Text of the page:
March 02, 2017
By Cora Jackson-Fossett
African American artist Carlos Spivey displays his amazing command of multimedia in his “Power of Love” exhibit at the Watts Towers Arts Center.
His creative works, which encompass the breadth of the art form, range from silk screens to oils to mosaics to stained glass.
Among the highlights of his collection is a bright and vibrant covering entitled “From Rags to Riches,” a colorful quilt that Spivey designed, sewed and topped-off with a hand-painted an image of a man with a guitar.
Another arresting piece is “Warrior Woman” where Spivey assembled his own hand-built ceramic tile into a shape of a powerful female.
A self-described “onyx ancient futurist,” Spivey said, “Sometimes people see my work and they think that I’m going back in time, but actually I’m going into the future. We embrace who we are and love who we are and we incorporate parts of our indigenous culture and harmony with the environment.”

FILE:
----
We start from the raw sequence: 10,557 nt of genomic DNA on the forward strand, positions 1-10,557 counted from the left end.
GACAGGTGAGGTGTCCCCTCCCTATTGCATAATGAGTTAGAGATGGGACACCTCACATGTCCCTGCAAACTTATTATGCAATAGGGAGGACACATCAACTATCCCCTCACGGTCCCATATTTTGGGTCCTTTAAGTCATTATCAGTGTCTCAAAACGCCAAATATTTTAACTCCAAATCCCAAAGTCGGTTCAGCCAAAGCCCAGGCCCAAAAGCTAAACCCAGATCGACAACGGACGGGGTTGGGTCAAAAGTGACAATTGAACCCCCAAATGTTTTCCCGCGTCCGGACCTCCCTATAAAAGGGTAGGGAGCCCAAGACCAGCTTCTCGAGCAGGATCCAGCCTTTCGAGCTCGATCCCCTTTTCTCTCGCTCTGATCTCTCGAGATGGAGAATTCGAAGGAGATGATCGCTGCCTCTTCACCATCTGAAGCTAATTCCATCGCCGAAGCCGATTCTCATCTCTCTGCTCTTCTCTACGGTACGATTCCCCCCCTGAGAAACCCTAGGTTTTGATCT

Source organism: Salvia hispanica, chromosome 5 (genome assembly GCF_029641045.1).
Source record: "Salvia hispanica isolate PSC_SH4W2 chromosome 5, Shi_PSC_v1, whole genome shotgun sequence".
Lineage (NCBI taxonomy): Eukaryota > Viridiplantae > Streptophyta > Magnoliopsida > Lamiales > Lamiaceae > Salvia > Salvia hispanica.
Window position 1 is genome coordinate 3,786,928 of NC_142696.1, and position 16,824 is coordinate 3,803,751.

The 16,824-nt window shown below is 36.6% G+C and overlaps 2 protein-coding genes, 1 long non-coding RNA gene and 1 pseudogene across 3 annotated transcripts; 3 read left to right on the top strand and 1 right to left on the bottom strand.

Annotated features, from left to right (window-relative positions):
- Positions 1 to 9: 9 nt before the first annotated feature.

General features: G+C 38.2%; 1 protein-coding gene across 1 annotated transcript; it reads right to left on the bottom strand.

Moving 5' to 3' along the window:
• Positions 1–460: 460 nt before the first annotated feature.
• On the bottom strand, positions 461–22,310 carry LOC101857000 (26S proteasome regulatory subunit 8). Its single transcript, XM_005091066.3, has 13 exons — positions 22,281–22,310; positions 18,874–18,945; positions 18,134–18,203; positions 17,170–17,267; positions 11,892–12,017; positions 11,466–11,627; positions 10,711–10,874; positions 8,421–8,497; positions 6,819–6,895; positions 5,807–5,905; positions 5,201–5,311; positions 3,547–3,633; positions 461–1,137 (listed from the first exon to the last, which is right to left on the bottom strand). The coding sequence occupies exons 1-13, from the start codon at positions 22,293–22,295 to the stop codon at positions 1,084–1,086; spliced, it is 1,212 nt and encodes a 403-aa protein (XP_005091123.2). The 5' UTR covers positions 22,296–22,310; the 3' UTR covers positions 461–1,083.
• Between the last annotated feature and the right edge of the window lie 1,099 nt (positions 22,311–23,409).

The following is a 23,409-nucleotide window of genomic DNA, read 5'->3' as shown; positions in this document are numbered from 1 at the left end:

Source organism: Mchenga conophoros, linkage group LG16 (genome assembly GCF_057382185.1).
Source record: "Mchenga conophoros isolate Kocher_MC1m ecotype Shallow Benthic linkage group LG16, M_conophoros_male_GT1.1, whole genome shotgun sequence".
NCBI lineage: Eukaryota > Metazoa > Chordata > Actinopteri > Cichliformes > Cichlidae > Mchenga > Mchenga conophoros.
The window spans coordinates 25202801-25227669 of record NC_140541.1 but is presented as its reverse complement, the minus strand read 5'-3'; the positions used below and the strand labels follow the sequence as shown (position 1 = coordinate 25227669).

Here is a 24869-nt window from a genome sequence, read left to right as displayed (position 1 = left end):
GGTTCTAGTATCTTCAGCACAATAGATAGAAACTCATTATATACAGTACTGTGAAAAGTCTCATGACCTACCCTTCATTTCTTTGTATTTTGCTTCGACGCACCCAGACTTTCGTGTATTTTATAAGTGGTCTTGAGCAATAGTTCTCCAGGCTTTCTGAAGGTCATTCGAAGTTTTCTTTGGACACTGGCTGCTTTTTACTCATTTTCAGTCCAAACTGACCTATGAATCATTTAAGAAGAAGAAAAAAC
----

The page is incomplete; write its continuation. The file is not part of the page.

The Black Pride movement of the 1970s influenced Spivey’s approach to art. As a teen during that era, he studied African cultures and learned more about the contributions of African Americans to U.S. history. His increasing knowledge contradicted the negative images of blacks that he saw on television and in movies as a child.
“I watched a lot of Tarzan films where the way black people were depicted in the media made me not feel good about being black. Our image had been distorted – full lips were bad, big hips were bad, dark skin was put down, our hair texture was bad. The Black Power movement made everybody proud to be black, loving who we are,” recalled Spivey.
“Most of my audience is African American and what they want is see themselves depicted in a way that made them proud and feel good about themselves. I’ve been carrying out that legacy and why I started doing art.
Inviting the public to view his exhibit, Spivey added, “My collection is uplifting, positive, colors are vibrant and most people, when they see the show, actually leave feeling good.”
Spivey’s exhibit continues until March 5 at the Watts Towers Arts Center, 1727 E. 107th St., in Los Angeles. The gallery hours are Wednesday through Saturday, 10 a.m. to 4 p.m., and Sunday, 12 p.m. to 4 p.m. To learn more, call (213) 847-4646.